A compass is a navigational instrument for determining direction relative to Earth’s magnetic poles. It consists of magnetized pointer that is free to be aligned to magnetic North or true north or sometimes to an arbitrary direction based on the location of the celestial bodies. Magnetic North refers to the pole of Earth's magnetic field. It is the direction of the north tip of the Earth’s magnetic field and true north refers to the geographic north pole. The compass has been used extensive since ancient times for direction setting and for navigating across the oceans.
What is the history of the compass?
The compass was first used in India, around 1800 BC, for Navigational purposes and was known as "Matsya yantra" (which roughly translates to fish machine) because of the placement of a metallic fish in a cup of oil. The use of the magnetic compass started from 4th century in china, where a type of magnetite known as “lodestone” was used as a tool in a kind of divining magic, Geomancy. The Chinese were the first ones to have mastered the use of magnetic iron for navigation, which then rapidly spread to Europe and beyond. In the 13th century, Arabs started using the magnetic compass in navigation. The prismatic compass played a major role in the World War 1.
What are the various types of compass and their uses?
Magnetic compass: The most common type of compass is the magnetic compass, which is used to determine the direction of magnetic north. A magnetic compass is made by placing a bit of magnetized iron or steel which is set in a low friction so that it is allowed to move freely. In most compasses, the north end of the metal piece is marked with red paint so that all directions may be determined.
Gyro compass: It is a special type of compass developed in 19th century which determines the true north. A gyro compass is basically a very fast spinning wheel or ball which uses the law of conservation of angular momentum and the spinning of earth’s axis to point towards the true north. The gyro compass is commonly used in large ships and in other circumstances where the accurate prediction of true north is needed.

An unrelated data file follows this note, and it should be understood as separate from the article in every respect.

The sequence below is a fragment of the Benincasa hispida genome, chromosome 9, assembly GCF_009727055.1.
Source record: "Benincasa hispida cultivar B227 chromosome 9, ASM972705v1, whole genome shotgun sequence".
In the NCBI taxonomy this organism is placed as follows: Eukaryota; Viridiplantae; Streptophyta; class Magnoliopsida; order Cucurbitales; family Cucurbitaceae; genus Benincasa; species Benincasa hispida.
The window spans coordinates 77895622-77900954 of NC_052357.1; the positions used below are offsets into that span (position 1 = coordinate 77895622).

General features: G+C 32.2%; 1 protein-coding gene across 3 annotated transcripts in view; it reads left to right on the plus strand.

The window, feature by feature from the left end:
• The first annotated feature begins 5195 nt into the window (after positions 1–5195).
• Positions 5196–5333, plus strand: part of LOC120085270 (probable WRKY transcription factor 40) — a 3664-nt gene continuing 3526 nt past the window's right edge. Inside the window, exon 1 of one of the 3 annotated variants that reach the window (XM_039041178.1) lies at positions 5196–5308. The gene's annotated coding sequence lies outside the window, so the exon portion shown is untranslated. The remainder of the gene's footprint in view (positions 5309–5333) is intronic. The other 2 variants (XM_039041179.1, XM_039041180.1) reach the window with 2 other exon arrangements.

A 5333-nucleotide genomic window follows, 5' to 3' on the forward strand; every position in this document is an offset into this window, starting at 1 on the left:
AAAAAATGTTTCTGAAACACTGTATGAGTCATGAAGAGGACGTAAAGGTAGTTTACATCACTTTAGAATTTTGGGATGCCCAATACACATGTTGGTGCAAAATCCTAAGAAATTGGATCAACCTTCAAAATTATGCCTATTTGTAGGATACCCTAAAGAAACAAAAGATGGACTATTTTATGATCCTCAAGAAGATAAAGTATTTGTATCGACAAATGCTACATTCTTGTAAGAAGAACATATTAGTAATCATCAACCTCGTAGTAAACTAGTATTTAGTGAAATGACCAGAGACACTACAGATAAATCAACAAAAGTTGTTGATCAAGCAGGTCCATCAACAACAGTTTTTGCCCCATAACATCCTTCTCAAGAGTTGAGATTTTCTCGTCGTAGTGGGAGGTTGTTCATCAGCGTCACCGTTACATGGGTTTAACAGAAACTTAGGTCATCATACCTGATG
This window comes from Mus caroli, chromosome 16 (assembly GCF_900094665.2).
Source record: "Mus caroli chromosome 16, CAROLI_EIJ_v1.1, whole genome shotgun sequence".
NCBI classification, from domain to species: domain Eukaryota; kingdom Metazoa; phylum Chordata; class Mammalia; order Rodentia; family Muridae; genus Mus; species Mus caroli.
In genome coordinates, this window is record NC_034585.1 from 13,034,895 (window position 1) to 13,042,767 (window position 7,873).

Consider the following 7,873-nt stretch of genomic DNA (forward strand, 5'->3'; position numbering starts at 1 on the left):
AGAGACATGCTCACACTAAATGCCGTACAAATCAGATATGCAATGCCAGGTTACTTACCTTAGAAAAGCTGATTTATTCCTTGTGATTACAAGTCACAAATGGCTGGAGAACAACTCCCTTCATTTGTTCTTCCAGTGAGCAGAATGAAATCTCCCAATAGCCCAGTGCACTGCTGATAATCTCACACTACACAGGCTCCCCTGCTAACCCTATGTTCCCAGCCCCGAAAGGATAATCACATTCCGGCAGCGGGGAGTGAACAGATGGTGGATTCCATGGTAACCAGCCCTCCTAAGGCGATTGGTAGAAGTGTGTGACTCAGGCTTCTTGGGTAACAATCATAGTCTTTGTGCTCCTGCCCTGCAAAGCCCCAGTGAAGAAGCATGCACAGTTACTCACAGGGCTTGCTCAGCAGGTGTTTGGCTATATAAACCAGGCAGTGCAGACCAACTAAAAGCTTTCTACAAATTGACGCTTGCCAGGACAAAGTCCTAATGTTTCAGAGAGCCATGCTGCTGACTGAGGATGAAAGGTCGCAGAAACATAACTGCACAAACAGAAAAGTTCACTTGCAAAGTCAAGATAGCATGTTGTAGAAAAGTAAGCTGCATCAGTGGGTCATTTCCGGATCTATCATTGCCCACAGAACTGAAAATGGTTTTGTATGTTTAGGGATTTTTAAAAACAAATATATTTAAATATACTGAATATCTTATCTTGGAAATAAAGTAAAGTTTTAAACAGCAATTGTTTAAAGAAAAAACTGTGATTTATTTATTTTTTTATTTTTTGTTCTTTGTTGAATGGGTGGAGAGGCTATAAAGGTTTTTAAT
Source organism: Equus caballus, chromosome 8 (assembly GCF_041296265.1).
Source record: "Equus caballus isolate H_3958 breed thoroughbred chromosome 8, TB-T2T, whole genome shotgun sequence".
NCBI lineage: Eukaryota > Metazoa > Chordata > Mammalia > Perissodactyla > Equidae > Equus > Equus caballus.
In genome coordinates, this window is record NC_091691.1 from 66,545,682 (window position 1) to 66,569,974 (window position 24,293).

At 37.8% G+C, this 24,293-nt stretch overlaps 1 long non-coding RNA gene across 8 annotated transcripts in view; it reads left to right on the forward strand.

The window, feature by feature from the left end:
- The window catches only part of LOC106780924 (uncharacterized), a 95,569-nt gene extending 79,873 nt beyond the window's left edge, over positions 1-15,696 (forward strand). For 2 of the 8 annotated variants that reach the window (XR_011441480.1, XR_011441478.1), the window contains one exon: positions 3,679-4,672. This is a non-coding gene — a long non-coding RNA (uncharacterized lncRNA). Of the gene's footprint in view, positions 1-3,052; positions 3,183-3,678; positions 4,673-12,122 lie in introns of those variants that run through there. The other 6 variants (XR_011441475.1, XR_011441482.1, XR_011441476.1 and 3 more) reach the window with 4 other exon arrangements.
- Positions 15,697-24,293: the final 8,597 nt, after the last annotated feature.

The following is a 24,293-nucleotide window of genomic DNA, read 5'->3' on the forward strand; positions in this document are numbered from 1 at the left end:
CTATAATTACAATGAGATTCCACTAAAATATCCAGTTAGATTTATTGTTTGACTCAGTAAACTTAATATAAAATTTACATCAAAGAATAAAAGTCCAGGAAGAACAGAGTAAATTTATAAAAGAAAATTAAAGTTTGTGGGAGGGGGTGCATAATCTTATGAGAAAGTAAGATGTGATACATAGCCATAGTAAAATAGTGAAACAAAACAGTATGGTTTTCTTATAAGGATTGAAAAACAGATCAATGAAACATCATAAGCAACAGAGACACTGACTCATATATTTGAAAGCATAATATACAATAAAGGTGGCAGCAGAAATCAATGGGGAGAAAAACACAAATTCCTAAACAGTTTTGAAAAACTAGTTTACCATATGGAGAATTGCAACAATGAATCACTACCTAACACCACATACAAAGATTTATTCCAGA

Astrocompass: This is another type of compass which can predict true north rather than magnetic north. This compass relies on the direction of celestial bodies to find true north, which is used in many circumstances, mainly in the far north and south poles where magnetic compass would become erratic and gyro compass stops working. The use of astro compass in determining the exact direction of true north requires the accurate information of time, date, longitudinal and latitudinal location.
Solid state compass: In this modern digital world, solid state compass are becoming more popular. These use many of the electronic magnetic sensors which would calculate the accurate direction the compass is pointing.
GPS compass: GPS compasses are rapidly replacing the use of other traditional compasses. However, most military and ships use the gyro compass or magnetic compass if GPS compass could not pick up enough satellite. GPS compasses make use of satellites in a geo synchronous orbit over the earth to distinguish the bearer’s exact location and direction they are heading. Many hikers and drivers like this compass due to its relative reliability.
Base plate compass: It is the most affordable compass. The liquid filled compass rise on the rectangular base made of clear plastic. This compass includes a magnifying lens for map reading, luminous components for low light conditions and different scales for world wide use. This compass is fine for plotting purposes.
Card compass: Card compass or marine compass is commonly used in ships and boats. It uses a fixed needle, depending on the moving compass card for directional readings since the moving card absorbs much of the motion of the boat.
Thumb compass: This compass attaches to the user’s thumb allowing the user to hold both the map and the compass in one hand while traveling at speed by bike or by canoe. It is also known as competition compass.
Prismatic compass: It is a sophisticated device designed for highly accurate navigation. The prism sighting arrangement allows the user to read the compass bearings while seeing distant objects.